#WithSyria: Graffiti king Bansky uses art to mark third anniversary of Syrian war
Banky's iconic image was first seen in London in 2002. (Image courtesy of the BBC)
With the third anniversary of the Syrian conflict fast approaching, people all over the world are deciding how to mark the occasion, but it seems that reclusive UK graffiti artist Banksy has pipped most to the post.
According to the BBC, Banksy's famous image of a young girl with a balloon will be projected onto various international landmarks on 13 March, including the Eiffel Tower in Paris and Nelson's Column in London.
The iconic image will serve to promote #withsyria, a campaign to rally support for victims of the vicious conflict.
The graffiti was first displayed as a stencil in London in 2002, according to the BBC.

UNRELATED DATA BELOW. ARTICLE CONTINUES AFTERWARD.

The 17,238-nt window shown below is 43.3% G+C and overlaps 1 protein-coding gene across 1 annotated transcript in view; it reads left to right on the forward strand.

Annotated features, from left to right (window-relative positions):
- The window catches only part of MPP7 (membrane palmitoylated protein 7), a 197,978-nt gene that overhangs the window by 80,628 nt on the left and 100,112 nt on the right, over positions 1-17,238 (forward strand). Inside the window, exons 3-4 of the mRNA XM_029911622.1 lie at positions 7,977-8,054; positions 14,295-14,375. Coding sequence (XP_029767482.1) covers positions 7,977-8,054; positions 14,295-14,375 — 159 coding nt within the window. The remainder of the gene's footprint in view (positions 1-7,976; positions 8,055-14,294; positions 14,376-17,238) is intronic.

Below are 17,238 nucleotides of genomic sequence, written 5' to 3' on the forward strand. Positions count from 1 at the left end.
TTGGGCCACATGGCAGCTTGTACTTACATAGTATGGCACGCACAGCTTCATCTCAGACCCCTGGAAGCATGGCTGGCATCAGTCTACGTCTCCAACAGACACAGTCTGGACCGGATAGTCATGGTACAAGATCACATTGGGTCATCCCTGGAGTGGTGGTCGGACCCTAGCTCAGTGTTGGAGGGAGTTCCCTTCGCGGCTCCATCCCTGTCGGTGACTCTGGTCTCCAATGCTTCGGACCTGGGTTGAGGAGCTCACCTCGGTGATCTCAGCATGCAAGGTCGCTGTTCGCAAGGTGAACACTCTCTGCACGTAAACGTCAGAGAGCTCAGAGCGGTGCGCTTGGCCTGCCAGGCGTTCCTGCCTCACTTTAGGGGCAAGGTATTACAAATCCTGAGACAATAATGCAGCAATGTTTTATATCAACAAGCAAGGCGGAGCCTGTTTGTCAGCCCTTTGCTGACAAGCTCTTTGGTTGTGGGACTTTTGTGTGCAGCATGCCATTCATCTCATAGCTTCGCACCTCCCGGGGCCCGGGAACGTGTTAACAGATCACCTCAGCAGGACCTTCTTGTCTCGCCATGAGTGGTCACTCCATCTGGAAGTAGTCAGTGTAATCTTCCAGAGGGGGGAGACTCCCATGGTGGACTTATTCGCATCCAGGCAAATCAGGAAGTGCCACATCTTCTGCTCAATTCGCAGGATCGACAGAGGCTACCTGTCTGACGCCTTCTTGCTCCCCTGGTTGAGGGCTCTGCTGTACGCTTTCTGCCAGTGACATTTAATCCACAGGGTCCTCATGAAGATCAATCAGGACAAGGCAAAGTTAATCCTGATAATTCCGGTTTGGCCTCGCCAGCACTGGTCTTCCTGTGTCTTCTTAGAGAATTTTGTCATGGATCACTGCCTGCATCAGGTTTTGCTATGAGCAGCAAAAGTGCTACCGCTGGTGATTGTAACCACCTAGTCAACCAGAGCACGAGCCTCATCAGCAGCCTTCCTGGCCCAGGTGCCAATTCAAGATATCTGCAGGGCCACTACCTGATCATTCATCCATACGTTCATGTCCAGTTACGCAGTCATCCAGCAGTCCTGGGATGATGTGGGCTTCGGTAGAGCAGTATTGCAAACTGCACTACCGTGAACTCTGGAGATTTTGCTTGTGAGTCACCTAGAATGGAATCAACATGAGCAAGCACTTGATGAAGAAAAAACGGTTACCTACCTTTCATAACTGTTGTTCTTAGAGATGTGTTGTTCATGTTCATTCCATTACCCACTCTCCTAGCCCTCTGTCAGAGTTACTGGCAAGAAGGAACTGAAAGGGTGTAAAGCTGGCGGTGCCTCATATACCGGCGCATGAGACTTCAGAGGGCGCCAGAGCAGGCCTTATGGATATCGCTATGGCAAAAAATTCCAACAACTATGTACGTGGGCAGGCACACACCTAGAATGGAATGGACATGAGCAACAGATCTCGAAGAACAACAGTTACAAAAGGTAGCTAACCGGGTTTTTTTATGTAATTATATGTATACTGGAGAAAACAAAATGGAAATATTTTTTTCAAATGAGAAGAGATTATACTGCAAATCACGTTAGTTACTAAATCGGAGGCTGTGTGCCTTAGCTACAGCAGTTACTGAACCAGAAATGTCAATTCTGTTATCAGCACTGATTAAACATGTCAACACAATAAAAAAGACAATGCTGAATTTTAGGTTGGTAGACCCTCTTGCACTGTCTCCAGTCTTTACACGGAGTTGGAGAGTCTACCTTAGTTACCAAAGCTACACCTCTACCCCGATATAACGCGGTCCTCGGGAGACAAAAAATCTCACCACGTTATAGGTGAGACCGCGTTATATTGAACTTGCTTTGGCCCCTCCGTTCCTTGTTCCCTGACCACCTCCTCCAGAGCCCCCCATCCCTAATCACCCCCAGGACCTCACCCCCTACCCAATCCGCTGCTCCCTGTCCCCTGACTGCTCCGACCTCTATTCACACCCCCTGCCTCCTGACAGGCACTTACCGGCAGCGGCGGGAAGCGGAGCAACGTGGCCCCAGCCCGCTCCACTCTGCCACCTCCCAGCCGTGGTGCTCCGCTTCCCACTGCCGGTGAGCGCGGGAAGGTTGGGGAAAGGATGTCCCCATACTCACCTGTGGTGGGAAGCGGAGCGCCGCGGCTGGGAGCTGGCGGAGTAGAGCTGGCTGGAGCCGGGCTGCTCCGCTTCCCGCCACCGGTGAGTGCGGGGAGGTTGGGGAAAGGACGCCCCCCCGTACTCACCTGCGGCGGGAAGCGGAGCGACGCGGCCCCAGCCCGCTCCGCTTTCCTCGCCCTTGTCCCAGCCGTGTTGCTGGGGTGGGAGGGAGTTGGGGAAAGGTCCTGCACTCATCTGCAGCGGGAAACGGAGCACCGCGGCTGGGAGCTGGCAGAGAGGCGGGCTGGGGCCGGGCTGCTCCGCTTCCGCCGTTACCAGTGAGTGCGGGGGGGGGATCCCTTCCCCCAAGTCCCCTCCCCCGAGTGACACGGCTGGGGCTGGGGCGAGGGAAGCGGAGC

In a statement on his website, the artist referenced 15 children who were detained by the Assad regime in 2011 - when the conflict was first beginning - for writing pro-democracy graffiti, the BBC reported.
The protests in Syria, which first took place in the south of the country, led to an outbreak of demonstrations that quickly turned violent and morphed into a civil war, killing more than 130,000 people and displacing millions from their homes in three years of fighting.
Thursday will see a "global recreation" of the Banksy artwork, with red balloons being released simultaneously in squares around the world to mark the conflict's anniversary, the BBC reported.
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